If a liquidator or trustee has sent you a letter demanding money back citing “unfair preferences” or if they are commencing legal proceedings against you, it is important to understand that you may have legal defences available to either avoid or help minimise the amount that a liquidator/trustee can claw back from you. Receiving a letter like this can be confusing and stressful. The way you choose to deal with the unfair preference claim can have a significant impact on your financial situation and your ability to negotiate a desirable outcome.

The Melbourne based insolvency and litigation team at Madgwicks Lawyers have a reputation for achieving excellent outcomes quickly and at minimal cost for clients dealing with unfair preference claims.

If you have received a letter and want to find out if you have a potential defence, fill in the assessment form below.

We offer a free, no obligation initial phone call to assess your claim and assist you to determine what options may be available to you.

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You may take this assessment if you have received a letter or court proceedings from a liquidator.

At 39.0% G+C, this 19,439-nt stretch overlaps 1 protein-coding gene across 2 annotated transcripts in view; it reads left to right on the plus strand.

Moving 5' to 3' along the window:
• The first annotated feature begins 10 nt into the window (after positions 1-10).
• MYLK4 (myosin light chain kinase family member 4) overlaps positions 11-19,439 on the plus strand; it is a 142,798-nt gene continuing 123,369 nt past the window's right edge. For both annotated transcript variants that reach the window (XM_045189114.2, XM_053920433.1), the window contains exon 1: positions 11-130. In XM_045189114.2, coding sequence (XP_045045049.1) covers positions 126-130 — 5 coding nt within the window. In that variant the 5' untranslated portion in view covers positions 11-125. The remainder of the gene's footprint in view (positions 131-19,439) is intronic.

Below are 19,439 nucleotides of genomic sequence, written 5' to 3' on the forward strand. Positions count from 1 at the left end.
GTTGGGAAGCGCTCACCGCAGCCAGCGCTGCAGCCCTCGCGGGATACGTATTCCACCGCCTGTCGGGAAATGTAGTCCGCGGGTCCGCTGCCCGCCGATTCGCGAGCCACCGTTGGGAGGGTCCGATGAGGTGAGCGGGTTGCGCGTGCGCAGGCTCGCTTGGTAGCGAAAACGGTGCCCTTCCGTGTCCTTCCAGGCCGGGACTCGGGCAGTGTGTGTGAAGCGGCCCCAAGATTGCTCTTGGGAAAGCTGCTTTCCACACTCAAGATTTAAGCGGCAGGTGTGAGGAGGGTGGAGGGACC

When a liquidator is appointed to a company, they have various statutory powers that enable them to make claims against parties in an attempt to recover money for the benefit of the creditors of the company in liquidation.

The most common claims a liquidator will make are for what are known as voidable transactions, namely voidable unfair preference payments. The voidable transactions provisions are set out at s 588FA to 588FF of the Corporations Act 2001 (“Act”).

The idea behind the preference regime is that where one creditor had been paid and others haven’t, it has been ‘preferred’ which isn’t fair. As such, the money they received should be returned and go into the pot to be divided up between all of the creditors.

An unfair preference occurs in situations where a creditor obtains an advantage over other creditors by receiving payment or transfer of assets when they knew (or should have known) the company was insolvent. In such situations, liquidators can pursue and recover the unfair preferences to be distributed amongst all creditors.

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